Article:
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Follis v. Memorial Medical Center

January 29, 2010

LINDA FOLLIS, PLAINTIFF,
v.
MEMORIAL MEDICAL CENTER, DEFENDANT.



The opinion of the court was delivered by: Jeanne E. Scott, U.S. District Judge

OPINION

This cause is before the Court on Defendant's Motions in Limine 1-6 (d/e 30) and Defendant's Memorandum in Support of Motions in Limine 1-6 (d/e 31). Plaintiff Linda Follis has filed Plaintiff's Memorandum of Law in Opposition to Defendant's Motions In Limine (d/e 32).

This matter is fully briefed and ripe for adjudication. For the following reasons, the Court grants Motions 1, 3, 4, 5, and 6, and grants Motion 2 in part and denies Motion 2 in part.

FACTS

On February 26, 2008, Plaintiff Linda Follis sued Defendant Memorial Medical Center alleging violations of: (1) § 510 of the Employee Retirement Income Security Act of 1974 (ERISA), 29 U.S.C. § 1140; (2) Title I of the Americans with Disabilities Act (ADA), 42 U.S.C. §§ 12101-12213; (3) the Age Discrimination in Employment Act (ADEA), 29 U.S.C. §§ 621 et seq.; and (4) the Family and Medical Leave Act (FMLA), 29 U.S.C. §§ 2601 et seq.*fn1 See Complaint (d/e 1).

At the close of discovery, the Court granted Plaintiff's Motion to voluntarily dismiss the ERISA claim. See Text Order of June 2, 2009. Defendant then filed its Motion for Summary Judgment (d/e 16), which the Court granted in part and denied in part. Opinion of September 11, 2009 (d/e 26). The Court dismissed the ADEA claim and the discrimination portion of Plaintiff's ADA claim. The claims remaining for trial are ones for failure to provide a reasonable accommodation in violation of the ADA, and for violations of the FMLA. Plaintiff seeks lost wages, front pay, damages for emotional distress and other non-economic injuries, punitive damages under the ADA, and attorneys' fees and costs.

This case is now set for trial, and Defendant seeks to prohibit six types of evidence from being presented to the jury. Using Defendant's numbering system, the Court addresses each issue in turn.

I. MOTION IN LIMINE 1: INSURANCE

Defendant first asks the Court to bar Plaintiff, Plaintiff's counsel, and Plaintiff's witnesses from mentioning the fact that Defendant has insurance that may be available to reimburse or indemnify Defendant for any judgment that may be entered against it. Defendant points out that such evidence is inadmissible under Federal Rule of Evidence (FRE) 411, and unfairly prejudicial under FRE 403. See FRE, 411 & 403. Plaintiff agrees that this evidence is inadmissible.

Federal Rule of Evidence 411 makes clear that such evidence is inadmissible under the circumstances of this case. Therefore, the Court grants Motion 1. All parties, witnesses, and attorneys are barred from mentioning the possibility that Defendant has insurance that may reimburse or indemnify Defendant for all or part of any judgment that may be entered against Defendant in this case.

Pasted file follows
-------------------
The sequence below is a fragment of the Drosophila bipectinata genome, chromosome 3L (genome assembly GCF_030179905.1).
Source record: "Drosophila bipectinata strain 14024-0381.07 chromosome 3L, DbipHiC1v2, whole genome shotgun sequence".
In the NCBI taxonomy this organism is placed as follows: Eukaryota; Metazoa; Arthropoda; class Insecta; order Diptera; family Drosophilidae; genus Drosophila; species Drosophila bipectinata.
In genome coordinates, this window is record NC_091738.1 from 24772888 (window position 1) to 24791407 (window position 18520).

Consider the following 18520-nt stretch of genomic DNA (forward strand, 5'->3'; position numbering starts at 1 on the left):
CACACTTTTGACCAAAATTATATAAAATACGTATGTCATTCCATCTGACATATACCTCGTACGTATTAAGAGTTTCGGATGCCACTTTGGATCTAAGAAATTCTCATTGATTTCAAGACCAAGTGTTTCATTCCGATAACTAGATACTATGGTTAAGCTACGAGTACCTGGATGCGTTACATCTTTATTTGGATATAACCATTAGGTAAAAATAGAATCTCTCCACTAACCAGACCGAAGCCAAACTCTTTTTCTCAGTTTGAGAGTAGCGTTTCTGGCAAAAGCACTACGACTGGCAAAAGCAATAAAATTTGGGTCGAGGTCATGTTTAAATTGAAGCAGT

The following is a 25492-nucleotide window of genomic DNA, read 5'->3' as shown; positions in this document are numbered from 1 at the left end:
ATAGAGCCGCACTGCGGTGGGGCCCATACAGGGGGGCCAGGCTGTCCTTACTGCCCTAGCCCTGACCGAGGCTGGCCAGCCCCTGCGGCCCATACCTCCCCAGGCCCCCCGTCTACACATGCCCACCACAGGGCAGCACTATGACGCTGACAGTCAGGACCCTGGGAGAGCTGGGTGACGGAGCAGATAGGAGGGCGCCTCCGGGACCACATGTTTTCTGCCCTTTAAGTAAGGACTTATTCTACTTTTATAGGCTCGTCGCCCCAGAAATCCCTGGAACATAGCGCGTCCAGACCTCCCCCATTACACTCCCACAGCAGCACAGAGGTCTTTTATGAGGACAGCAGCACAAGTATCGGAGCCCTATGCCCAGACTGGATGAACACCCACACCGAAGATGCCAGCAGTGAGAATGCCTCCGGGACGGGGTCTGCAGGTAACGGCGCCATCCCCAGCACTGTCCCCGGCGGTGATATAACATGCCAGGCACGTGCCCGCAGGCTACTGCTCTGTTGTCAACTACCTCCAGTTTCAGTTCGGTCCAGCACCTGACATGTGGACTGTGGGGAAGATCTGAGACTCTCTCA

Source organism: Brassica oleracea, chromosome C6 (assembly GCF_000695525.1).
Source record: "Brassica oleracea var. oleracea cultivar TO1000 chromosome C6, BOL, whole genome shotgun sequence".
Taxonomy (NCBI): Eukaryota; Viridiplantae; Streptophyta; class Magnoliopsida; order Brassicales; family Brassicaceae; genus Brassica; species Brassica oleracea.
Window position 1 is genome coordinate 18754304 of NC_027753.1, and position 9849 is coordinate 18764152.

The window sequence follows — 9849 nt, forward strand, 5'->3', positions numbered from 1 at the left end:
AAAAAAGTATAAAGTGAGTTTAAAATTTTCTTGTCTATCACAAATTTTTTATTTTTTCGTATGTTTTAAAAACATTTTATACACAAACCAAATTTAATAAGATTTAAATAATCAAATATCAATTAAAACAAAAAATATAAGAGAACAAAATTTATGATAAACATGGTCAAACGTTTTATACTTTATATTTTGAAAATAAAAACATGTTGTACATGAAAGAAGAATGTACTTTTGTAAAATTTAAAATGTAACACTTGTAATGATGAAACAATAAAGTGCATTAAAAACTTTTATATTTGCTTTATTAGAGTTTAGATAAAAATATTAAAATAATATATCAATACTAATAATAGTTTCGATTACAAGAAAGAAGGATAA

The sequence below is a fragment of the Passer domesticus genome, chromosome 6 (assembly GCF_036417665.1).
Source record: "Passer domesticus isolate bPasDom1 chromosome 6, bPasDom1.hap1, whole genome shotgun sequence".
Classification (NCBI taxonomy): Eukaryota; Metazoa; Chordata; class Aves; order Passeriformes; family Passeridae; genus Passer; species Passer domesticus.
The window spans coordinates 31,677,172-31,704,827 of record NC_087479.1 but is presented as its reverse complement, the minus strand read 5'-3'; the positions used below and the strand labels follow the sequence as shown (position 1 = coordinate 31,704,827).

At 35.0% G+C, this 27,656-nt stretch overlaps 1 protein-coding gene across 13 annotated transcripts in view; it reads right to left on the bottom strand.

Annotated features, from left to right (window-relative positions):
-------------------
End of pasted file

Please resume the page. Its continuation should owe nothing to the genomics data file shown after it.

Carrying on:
II. MOTION IN LIMINE 2: FINANCIAL STATUS

Defendant asks the Court to prohibit any reference to either party's financial status, arguing that such evidence is inadmissible under FRE 401 and 402 as unfairly prejudicial. Plaintiff counters that a restriction on discussing a party's "financial status" is too broad, because Plaintiff will need to present evidence of economic damages to prove her claims. See Response (d/e 32), p. 3. Specifically, Plaintiff states that she will use evidence of "fear of financial ruin" to support her claim for emotional distress under the ADA. Id.

Efforts to invoke the jury's sympathy "through references to the relative wealth of the defendant[] in contrast to the relative poverty of the plaintiff[] [are] improper . . . ." Adams Labs., Inc. v. Jacobs Eng'g Co., Inc., 761 F.2d 1218, 1226 (7th Cir. 1985). This prohibition applies only to the relative wealth of the parties, and does not prevent a plaintiff from presenting evidence of her "financial status" to prove economic and non-economic damages. Additionally, a plaintiff seeking punitive damages is allowed to present evidence of the defendant's wealth so that the potential award serves punitive damages' twin purposes of punishment and deterrence. See Kemezy v. Peters, 79 F.3d 33, 34-36 (7th Cir. 1996) (noting that "plaintiffs who are seeking punitive damages often present evidence of the defendant's wealth" to the jury); see also Equal Employment Opportunity Comm'n v. Klockner H&K Machines, Inc., 168 F.R.D. 233 (E.D. Wis. 1996); Equal Employment Opportunity Comm'n v. Staffing Network, 2002 WL 31473840, at *3-4 (N.D. Ill. Nov. 4, 2002).

Therefore, the Court grants Motion 2 in part. The parties, witnesses, and attorneys are barred from referencing the parties' relative financial statuses for purposes of invoking the jury's sympathy. This ruling does not necessarily prevent Plaintiff from providing evidence of financial status relevant to her claims for economic, non-economic, and punitive damages. However, prior to introducing evidence of the financial status of the Plaintiff, Plaintiff is directed to make an offer of proof to the Court outside the presence of the jury in order that the Court may evaluate whether the proffered evidence is relevant or only an appeal for sympathy. Plaintiff may introduce evidence of Defendant's financial circumstances in connection with her punitive damages' claim.

III. MOTION IN LIMINE 3: GOLDEN RULE JURY VERDICT

Defendant next moves the Court to bar any effort by Plaintiff or Plaintiff's counsel to "induce the jury to render a verdict in a manner inconsistent with its role as a neutral fact-finder." Memorandum, p. 2. ...


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